[Neo4j] Cypher->Pickle?

Javier de la Rosa versae at gmail.com
Sat Nov 5 23:06:27 CET 2011


IMHO, the differential key of Cypher regarding to SQL, is the way in
which Cypher builds the "joins". I mean, the clause PATTERN or WHERE
written like "lucy-[:ACTS_IN]->movie<-[:ACTS_IN]-co_actor" is pretty
powerful. The rest of the details are unimportant, in the sense they
already have an equivalence in SQL. So, I think to use SQL-like
queries could attract more people interested in Neo4j. And at the same
time, this people will discover the versatility of the Cypher JOINs.

Regards.

On Sat, Nov 5, 2011 at 10:33, Nigel Small <nigel at nigelsmall.name> wrote:
>> newbies may find it helpful to start with something they already know.
> One problem with this is that it could invoke a tendency to try to map
> relational concepts onto a graph db. The two types of database are
> fundamentally different at the lowest level and if one starts off by
> thinking "where do I put my 'tables'?" they are only heading down the wrong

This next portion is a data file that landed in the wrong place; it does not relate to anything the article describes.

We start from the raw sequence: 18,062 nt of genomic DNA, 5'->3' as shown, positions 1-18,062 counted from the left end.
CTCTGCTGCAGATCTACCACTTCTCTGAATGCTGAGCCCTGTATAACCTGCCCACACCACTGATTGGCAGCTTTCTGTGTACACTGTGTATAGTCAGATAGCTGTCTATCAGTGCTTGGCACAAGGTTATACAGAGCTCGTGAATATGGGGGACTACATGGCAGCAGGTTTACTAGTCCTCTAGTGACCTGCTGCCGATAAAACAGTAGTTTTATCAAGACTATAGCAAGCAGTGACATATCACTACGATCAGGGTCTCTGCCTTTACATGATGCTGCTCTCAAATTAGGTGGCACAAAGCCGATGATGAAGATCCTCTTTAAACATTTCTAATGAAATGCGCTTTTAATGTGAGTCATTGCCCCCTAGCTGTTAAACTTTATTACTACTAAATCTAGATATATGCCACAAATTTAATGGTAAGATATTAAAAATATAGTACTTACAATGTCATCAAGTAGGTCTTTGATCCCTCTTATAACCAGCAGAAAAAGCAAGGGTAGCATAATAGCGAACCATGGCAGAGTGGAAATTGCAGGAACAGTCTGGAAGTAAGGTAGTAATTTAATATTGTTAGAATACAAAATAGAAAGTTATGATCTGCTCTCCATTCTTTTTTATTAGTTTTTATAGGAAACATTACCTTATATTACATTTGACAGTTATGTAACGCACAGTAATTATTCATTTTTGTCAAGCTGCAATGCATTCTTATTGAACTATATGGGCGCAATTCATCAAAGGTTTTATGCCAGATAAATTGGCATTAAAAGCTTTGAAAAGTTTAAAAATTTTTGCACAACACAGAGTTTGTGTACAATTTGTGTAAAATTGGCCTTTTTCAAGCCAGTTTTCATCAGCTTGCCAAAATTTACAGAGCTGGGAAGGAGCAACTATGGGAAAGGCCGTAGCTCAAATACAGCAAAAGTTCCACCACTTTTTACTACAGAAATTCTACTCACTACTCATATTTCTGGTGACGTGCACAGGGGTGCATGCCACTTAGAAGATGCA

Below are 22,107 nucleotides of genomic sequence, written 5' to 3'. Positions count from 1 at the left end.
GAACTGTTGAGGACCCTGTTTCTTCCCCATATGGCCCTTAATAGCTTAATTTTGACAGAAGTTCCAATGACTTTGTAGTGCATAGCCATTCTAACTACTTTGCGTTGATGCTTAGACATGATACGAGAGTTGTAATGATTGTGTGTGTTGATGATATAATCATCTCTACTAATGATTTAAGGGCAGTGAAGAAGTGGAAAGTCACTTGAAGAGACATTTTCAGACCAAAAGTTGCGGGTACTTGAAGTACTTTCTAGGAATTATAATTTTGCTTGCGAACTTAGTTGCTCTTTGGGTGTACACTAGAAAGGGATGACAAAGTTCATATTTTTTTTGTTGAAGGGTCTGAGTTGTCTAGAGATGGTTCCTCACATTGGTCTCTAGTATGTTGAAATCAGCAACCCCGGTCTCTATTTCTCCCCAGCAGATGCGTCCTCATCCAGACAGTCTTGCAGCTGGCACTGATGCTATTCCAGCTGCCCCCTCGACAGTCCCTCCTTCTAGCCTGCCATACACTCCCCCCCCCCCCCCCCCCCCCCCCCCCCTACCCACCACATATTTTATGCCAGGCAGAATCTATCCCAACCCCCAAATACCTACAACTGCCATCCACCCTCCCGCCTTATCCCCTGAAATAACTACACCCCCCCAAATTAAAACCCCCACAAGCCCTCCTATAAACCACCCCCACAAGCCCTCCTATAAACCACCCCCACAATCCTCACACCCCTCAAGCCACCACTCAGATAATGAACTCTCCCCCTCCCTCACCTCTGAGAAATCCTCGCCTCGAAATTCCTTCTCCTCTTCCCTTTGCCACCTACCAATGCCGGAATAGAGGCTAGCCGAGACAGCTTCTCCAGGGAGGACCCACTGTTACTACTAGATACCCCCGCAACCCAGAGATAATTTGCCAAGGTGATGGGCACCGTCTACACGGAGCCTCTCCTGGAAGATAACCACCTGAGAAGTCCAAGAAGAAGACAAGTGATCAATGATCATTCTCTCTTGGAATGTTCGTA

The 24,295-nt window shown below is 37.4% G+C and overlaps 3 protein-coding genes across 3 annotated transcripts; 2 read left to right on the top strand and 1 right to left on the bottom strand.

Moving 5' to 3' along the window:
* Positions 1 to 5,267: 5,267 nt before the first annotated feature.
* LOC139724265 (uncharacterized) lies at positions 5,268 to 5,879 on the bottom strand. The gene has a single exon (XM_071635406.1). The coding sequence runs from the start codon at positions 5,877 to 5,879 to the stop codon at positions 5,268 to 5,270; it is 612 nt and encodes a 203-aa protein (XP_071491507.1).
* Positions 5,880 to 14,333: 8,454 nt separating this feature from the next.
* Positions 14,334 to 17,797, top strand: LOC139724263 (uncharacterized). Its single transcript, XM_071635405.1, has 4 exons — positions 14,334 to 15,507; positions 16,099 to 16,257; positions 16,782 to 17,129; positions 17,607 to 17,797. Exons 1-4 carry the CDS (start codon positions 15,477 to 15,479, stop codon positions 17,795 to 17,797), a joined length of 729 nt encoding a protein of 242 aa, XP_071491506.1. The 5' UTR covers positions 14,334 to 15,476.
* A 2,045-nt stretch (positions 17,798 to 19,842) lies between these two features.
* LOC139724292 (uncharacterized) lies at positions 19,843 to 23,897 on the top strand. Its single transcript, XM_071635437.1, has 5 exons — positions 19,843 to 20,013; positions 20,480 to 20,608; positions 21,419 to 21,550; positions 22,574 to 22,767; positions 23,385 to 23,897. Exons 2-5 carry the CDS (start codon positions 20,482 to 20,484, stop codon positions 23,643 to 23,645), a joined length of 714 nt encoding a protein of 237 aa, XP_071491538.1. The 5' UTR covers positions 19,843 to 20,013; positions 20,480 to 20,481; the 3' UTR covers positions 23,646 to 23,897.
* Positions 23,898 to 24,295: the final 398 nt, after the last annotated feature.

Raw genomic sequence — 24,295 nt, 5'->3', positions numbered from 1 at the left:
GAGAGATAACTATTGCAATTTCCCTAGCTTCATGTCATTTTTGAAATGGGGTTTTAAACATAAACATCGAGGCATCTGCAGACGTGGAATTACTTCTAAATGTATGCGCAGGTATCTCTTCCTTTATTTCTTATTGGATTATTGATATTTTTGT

> path. I mentioned a while back that I felt designing a graph database is
> more akin to OO design that to relational design. Maybe we should stop
> using the word "database"?? :-P
> *
> *
> *Nigel Small*
> Phone: +44 7814 638 246
> Blog: http://nigelsmall.name/
> GTalk: nigel at nigelsmall.name
> MSN: nasmall at live.co.uk
> Skype: technige
> Twitter: @technige <https://twitter.com/#!/technige>
> LinkedIn: http://uk.linkedin.com/in/nigelsmall
>
>
>
> On 5 November 2011 14:03, Axel Morgner <axel at morgner.de> wrote:
>
>> People already familiar with graphs seem to love the original Cypher
>> syntax while newbies may find it helpful to start with something they
>> already know.
>>
>> What about letting both coexist peacefully?
>>
>> Axel
>>
>>
>> Am 05.11.2011 14:29, schrieb Andres Taylor:
>> > On Nov 5, 2011 1:51 PM, "Jim Webber"<jim at neotechnology.com>  wrote:
>> >> I really don't want Cypher to pander to SQL. Cypher is about graph
>> > matching and should be awesome at it
>> >
>> > PQL isn't any different in this aspect. Mattias' ascii-art is still the
>> way
>> > to describe your pattern. Cypher is already very like SQL in many ways -
>> > PQL is a way to acknowledge these similarities and turn them into a
>> selling
>> > point instead.
>> >
>> > Andrés
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>>
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-- 
Javier de la Rosa
http://versae.es


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